Not many generations after one of the kings of Dara rose and united all the kingdoms under his own imperial flag, others plot to destroy the Imperium and restore the old realms. Two men who grew up under imperial rule are fun-loving, easygoing Kuni Garu and the noble scion and fierce warrior Mata Zyndu. Both find their purpose in the wars against the Imperium, but when that enemy is vanquished, their differing natures set them on an inevitable path to conflict. VERDICT A long-awaited debut novel from award-winning short story writer Liu, this is the first volume of what looks to be a chewy epic fantasy series. The plot builds slowly, but the author is clearly planning for the long haul. Rather than drawing on a medieval Europe influence for his world, Liu has pulled in Asian cultural touches, which make for a nice change. (LJ 3/15/15)—MM

uprooted52015redstarUprooted, Naomi Novik (Del Rey)
Agnieszka has no plans to leave her village on the edge of the forest until she is unexpectedly chosen to serve the local wizard, a mysterious man known as the Dragon. Agnieszka’s exploration of her new life coincides with an attack from the deadly sentient forest, a kissing queen, and a prince on a quest. Novik’s newest is a departure from her previous military-influenced Napoleonic dragon fantasies (most recently seen in Blood of Tyrants), so much so that readers can’t be blamed for thinking it’s a completely different writer. Drawing on her Polish heritage and fairy-tale tropes, the author has penned an original and fully realized fantastical place guaranteed to enthrall her longtime fans and attract new readers. VERDICT This exceptional fantasy for adult and teen readers should appeal to those who love fairy tale–influenced stories such as Robin McKinley’s Spindle’s End. (LJ 4/15/15)—JM

91VUYTvyFOL[1]Barsk: The Elephants’ Graveyard, Lawrence M. Schoen (Tor)
In the future, humans have vanished; what remains are the anthropomorphic animals from the former Earth, who have spread throughout the universe bringing with them their own cultures and prejudices. The exiled Fants (elephants) on Barsk are even more separated than the other animal species. Their only contact is through the trade of koph, a special plant that gives certain creatures the ability to speak with the dead. It is this plant that is at the heart of the conflict that will test the resolve of two Fants as they uncover a shameful truth that the most powerful in the universe will do anything to keep secret. VERDICT Readers who like their sf to extensively delve into philosophical subjects will love this book. Schoen’s (Calendrical Regression) quiet read muses on a variety of subjects, including memory, history, and sacrifice. The characters and world are so well drawn that it doesn’t take long to understand the universe the author has crafted. There is plenty of crossover appeal in terms of ages and genres. (LJ 11/15/15)—Laura Hiatt-Smith, Conifer, CO

updraft7615redstarUpdraft, Fran Wilde (Tor)
On the eve of the wing test that will finally allow her to take her place alongside her mother as a trader between the towers, Kirit Densira breaks tower law and attracts a skymouth. In a panic, she finds an unexpected skill: her voice can control the invisible predators that roam the skies around the towers. This talent brings her to the attention of the Singers, those in charge of enforcing tower laws and protecting the people. Forced to train with the Singers, Kirit soon uncovers secrets about her own family and about the Singers that could endanger the towers at risk. VERDICT The world of the towers grown from bone, where residents strap on wings and soar the air currents, is captivating. As a coming-of-age story, Kirit’s journey to find her place is satisfying, but the real draw is a world that readers will be anxious to revisit in future volumes of this exciting new series. (LJ 7/15)—MM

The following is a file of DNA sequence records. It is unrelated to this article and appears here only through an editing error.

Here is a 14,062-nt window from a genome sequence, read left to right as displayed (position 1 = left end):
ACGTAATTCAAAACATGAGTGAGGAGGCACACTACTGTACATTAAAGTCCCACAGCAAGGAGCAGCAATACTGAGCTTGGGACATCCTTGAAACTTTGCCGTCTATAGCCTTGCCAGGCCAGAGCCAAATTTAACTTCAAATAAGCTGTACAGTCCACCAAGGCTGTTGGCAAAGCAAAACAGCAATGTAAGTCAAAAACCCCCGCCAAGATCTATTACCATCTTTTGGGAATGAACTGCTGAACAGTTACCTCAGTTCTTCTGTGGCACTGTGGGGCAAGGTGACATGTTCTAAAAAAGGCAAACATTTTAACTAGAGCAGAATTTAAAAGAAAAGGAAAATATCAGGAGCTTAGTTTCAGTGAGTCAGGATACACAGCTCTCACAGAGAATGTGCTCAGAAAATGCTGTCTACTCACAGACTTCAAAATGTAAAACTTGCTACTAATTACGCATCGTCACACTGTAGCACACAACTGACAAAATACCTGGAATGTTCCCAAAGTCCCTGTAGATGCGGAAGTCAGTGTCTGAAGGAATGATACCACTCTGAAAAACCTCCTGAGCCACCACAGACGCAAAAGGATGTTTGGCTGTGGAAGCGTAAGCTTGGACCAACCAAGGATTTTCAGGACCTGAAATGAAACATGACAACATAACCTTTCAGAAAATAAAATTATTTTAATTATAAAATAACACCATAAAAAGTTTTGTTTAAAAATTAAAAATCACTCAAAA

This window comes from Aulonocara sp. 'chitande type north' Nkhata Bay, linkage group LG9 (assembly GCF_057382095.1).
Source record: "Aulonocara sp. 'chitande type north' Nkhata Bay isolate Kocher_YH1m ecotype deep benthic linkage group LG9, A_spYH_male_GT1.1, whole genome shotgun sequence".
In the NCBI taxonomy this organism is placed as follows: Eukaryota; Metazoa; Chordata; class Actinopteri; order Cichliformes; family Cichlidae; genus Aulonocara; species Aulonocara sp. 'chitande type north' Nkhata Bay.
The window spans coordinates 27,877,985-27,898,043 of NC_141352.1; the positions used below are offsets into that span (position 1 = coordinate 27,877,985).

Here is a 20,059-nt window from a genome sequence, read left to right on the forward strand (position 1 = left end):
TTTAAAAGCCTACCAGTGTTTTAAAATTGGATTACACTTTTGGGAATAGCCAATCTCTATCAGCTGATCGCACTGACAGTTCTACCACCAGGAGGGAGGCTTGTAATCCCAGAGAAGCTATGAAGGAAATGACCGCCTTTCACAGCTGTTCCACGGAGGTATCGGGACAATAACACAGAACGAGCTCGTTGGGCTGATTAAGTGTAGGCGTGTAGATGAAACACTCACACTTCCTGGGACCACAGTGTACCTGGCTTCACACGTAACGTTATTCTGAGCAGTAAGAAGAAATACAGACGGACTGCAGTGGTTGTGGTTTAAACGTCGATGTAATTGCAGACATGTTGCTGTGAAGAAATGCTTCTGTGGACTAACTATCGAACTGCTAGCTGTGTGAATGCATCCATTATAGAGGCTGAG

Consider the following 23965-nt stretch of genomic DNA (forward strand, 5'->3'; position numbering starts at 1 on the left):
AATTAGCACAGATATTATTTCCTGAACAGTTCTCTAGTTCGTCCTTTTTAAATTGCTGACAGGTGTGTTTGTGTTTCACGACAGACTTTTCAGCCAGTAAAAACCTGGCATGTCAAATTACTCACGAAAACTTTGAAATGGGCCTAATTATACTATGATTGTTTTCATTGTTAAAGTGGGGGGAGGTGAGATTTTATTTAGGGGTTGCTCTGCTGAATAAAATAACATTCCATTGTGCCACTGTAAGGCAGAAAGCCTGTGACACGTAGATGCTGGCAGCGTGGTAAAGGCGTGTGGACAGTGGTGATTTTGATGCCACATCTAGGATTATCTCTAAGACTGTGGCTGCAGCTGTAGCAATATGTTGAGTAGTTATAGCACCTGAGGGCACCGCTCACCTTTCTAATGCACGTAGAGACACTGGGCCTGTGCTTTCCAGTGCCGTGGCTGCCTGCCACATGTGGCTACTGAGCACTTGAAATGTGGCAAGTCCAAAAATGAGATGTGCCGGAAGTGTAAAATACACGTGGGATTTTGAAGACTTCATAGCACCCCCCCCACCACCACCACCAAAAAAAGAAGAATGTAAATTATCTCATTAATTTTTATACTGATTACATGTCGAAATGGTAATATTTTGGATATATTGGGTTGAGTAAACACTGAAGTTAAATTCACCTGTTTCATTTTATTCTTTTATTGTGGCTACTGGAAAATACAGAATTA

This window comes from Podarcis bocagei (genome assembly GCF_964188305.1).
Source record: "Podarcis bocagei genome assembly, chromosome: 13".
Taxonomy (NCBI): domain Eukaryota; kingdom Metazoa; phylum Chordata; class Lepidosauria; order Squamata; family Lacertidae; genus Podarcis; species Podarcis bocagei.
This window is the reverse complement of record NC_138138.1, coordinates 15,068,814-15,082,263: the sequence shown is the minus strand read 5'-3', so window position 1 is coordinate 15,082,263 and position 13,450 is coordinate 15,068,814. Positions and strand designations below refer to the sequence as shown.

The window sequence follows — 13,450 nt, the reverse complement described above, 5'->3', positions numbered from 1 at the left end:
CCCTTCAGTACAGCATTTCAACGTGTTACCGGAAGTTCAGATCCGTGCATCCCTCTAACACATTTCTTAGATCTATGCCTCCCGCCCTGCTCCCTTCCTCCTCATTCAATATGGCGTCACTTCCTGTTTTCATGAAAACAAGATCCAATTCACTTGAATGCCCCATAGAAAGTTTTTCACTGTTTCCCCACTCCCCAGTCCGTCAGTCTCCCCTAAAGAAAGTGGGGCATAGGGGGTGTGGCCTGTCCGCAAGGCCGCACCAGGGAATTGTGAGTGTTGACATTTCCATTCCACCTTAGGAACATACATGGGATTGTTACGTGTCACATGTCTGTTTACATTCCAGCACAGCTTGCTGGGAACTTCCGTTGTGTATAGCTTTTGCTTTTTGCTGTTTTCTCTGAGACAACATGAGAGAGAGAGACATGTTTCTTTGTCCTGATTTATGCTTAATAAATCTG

Ray Bradbury Award for Outstanding Dramatic Presentation

Ex Machina, Written by Alex Garland
A best DVD of 2015. (LJ 1/16)
Inside Out, Screenplay by Pete Docter, Meg LeFauve, Josh Cooley; Original Story by Pete Docter & Ronnie del Carmen
Jessica Jones: AKA Smile, Teleplay by Scott Reynolds & Melissa Rosenberg; Story by Jamie King & Scott Reynolds
Mad Max: Fury Road, Written by George Miller, Brendan McCarthy, & Nick Lathouris
The Martian, Screenplay by Drew Goddard
Star Wars: The Force Awakens, Written by Lawrence Kasdan, J.J. Abrams, & Michael Arndt

Andre Norton Award for Young Adult Science Fiction and Fantasy

Seriously Wicked, Tina Connolly (Tor Teen)
Court of Fives, Kate Elliott (Little, Brown)
Cuckoo Song, Frances Hardinge (Macmillan UK 5/14; Amulet)
Archivist Wasp, Nicole Kornher-Stace (Big Mouth House)
Zeroboxer, Fonda Lee (Flux)
Shadowshaper, Daniel José Older (Levine)
Bone Gap, Laura Ruby (Balzer + Bray)
Nimona, Noelle Stevenson (HarperTeen)
Updraft, Fran Wilde (Tor)

 

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Wilda Williams About Wilda Williams

Wilda "Willy" Williams (wwilliams@mediasourceinc.com) is LJ's Fiction Editor. She specializes in popular fiction and edits the Mystery, Science Fiction, Christian Fiction, and Word on Street Lit columns.